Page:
Using Radiofrequency

By Dr David Jack / 01 Jan 2016

Dr David Jack outlines the benefits of having a radiofrequency device in an aesthetic clinic

In the last 15 years, the use of radiofrequency (RF) devices in medical aesthetics has significantly augmented the spectrum of treatments available to practitioners in this field. The principles of RF have been utilised in many diverse branches of medicine and research, such as radiology and cardiology, for more than 75 years, highlighting the versatility and efficacy of this treatment modality. In this article I will summarise the basics of RF, the history of its uses in modern medicine and the applications and pitfalls of its use in medical aesthetics.

What is radiofrequency?

Radiofrequency is the term given to any alternating electrical current that, if applied to an antenna, creates an electromagnetic field that propagates through space in the surrounding area. The frequencies of radio waves in this group can be anything from 3 kilohertz (kHz) – a unit of alternating current or electromagnetic wave frequency equal to one thousand hertz – to 300 gigahertz (GHz) – unit of alternating current or electromagnetic wave frequency equal to one thousand million hertz. The radiofrequency spectrum can be divided into bands, sometimes referred to as the microwave spectrum, ranging from very low frequency (3-30 kHz) to extremely high frequency (30-300 GHz). This spectrum is inversely proportional to the free space that these wavelengths can transmit, for example, very low frequencies can transmit between 10-33km distance whereas extremely high frequencies can only transmit 1-10mm. The advantage of this principle in medicine is that the energy generated in this way can be transmitted from such an antenna and applied directly to tissues, so that this energy can be directed and absorbed and even retransmitted for a variety of purposes. The major reason for using RF over other devices on the skin for rejuvenation is that it can be used to deliver heat energy to tissues non-specifically, unlike lasers, which depend on chromophores.1  

RF energy can be delivered to the skin in a variety of ways, the most common being monopolar, where RF is delivered via a single probe placed on the skin with a grounding pad distant to this site; or bipolar, where the RF is delivered from a probe with two electrodes placed over the treatment area.1 Multipolar devices are also available on some platforms and are similar to bipolar but consist of three or more electrodes. The depth of penetration when using monopolar RF is dependent on the tissue impedance (which varies minimally from person to person) and the cross-sectional area of the monopolar probe, whereas the depth of penetration of bipolar RF depends on the distance between the two electrodes on the probe, with increasing distance resulting in increased depth of penetration.

Applications and use of RF in medicine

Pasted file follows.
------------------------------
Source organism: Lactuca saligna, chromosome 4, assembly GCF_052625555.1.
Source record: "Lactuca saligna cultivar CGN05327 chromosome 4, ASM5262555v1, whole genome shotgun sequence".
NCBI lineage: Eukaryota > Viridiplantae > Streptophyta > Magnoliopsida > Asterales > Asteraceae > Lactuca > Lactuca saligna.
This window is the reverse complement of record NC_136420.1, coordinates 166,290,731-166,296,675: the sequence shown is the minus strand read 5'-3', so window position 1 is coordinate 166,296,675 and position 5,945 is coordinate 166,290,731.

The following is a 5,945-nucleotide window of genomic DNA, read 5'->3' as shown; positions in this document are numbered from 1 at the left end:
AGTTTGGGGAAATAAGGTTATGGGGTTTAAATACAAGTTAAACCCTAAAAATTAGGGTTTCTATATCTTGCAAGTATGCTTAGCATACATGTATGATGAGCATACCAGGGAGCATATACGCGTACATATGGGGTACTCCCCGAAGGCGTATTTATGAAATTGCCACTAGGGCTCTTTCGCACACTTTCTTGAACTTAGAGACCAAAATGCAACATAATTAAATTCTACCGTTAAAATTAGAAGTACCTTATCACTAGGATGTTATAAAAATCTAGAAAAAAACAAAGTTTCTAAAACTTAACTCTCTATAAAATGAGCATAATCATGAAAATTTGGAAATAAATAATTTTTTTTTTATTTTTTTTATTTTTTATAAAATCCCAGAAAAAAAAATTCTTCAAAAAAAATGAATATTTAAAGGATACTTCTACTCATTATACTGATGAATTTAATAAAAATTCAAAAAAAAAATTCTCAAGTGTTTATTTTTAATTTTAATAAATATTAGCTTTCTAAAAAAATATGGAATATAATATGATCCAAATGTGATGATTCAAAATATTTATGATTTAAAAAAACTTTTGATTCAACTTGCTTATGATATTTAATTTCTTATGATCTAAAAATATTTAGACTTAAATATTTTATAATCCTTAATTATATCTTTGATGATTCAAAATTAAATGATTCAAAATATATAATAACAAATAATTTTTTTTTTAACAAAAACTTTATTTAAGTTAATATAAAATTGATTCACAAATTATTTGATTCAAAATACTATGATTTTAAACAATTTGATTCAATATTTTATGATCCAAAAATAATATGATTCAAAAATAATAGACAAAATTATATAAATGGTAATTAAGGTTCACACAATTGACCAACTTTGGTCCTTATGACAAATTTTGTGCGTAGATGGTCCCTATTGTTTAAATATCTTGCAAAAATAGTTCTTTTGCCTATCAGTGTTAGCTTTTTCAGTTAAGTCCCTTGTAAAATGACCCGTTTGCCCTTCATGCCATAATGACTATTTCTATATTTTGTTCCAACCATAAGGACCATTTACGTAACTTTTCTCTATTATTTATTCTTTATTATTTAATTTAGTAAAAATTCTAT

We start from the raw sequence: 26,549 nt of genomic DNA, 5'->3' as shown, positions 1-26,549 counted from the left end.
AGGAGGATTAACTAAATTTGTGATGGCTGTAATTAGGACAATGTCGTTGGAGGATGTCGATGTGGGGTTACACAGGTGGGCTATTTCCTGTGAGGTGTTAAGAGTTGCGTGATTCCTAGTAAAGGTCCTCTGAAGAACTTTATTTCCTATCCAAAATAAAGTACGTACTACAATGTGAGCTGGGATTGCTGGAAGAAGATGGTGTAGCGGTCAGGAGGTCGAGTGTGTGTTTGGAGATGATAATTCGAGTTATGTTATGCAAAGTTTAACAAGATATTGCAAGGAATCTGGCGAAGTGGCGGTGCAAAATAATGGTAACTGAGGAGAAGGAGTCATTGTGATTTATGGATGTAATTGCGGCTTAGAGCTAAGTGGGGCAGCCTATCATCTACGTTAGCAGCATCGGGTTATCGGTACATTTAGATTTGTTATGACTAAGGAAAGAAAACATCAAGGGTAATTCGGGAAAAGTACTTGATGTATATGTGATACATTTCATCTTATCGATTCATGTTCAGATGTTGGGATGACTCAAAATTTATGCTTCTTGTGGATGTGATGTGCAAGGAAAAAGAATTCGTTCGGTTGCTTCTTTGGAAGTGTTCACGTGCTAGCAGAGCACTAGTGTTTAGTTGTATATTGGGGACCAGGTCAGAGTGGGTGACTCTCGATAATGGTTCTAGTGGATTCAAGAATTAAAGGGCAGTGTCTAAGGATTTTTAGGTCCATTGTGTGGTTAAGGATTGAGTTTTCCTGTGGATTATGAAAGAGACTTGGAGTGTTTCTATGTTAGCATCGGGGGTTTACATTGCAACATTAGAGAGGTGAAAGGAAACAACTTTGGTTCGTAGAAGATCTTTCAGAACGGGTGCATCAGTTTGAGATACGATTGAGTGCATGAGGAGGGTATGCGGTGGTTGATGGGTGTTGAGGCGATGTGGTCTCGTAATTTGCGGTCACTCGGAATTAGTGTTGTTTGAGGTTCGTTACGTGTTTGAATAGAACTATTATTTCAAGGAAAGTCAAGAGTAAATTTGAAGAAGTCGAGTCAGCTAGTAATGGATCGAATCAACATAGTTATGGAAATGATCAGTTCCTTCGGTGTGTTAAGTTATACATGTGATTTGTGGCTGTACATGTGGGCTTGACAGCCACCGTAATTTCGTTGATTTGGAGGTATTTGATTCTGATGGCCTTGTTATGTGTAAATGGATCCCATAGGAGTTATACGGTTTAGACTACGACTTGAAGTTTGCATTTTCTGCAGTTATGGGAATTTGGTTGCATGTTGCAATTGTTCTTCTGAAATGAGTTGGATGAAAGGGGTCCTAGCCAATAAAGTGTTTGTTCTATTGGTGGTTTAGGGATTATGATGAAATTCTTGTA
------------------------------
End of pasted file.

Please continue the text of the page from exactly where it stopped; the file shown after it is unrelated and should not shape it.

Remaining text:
The application of RF energy in medicine is well established. As such, RF is the basis of magnetic resonance imaging (MRI) and surgical diathermy, both commonplace applications being used millions of times per year in hospital practice. In cardiology, RF is used for ablative interventions, for example, ablation of accessory conduction pathways, and in oncology/oncological surgery for tumour/metastasis ablation. Since 2000, RF treatments have been increasingly used in medical aesthetics, owing to their their versatility, efficacy and safety.

Numerous RF devices have been developed and modified over this time, delivering RF energy by a variety of different means.

Appropriate patient selection and realistic management of expectations, as with all non-surgical aesthetic treatments is key in the use of radiofrequency

In addition to the monopolar and bipolar classification of RF delivery, there are several other variations of delivery systems such as fractional or sublative RF (where RF is delivered via a micro microneedle handpiece to physically ablate the skin and deliver deeper bipolar RF); phasecontrolled RF (where a two-dimensional or three dimensional probe is used to deliver RF to a fixed volume area); and combination RF therapies that apply light, massage, vacuum or pulsed electromagnetic fields. Older machines tended to use monopolar, but there were higher risk of burns/fat atrophy, so most modern machines are bipolar.13 It has been shown in a randomised trial that the use of RF in combination with dermal filler treatments is safe.2
The most common indication for RF in this field is non-ablative skin tightening,2 with numerous devices designed to fulfil this aim. The lower face is a very commonly treated area. Devices such as Thermage and Pellevé, use RF energy to selectively heat the deep dermis and subcutaneous fibrous septae, causing cleavage of hydrogen bonds in the collagen fibres and subsequent collagen denaturation. The following inflammatory and proliferatory stages of healing are believed to then stimulate new deposition and restructuring of collagen fibres, resulting in tightening of the skin over the ensuing months. It has been shown that non-ablative RF treatments require repeated low energy RF treatments rather than a single high energy insult to produce the most noticeable improvements in skin laxity, as lower energies result in less heating and therefore less risk of burns.4,5 In addition, the use of lower energies results in a reduction of discomfort and reduced risk of burn injuries.4,5 As well as skin tightening, there is evidence that non nonablative RF treatments are also effective as a treatment for active acne vulgaris.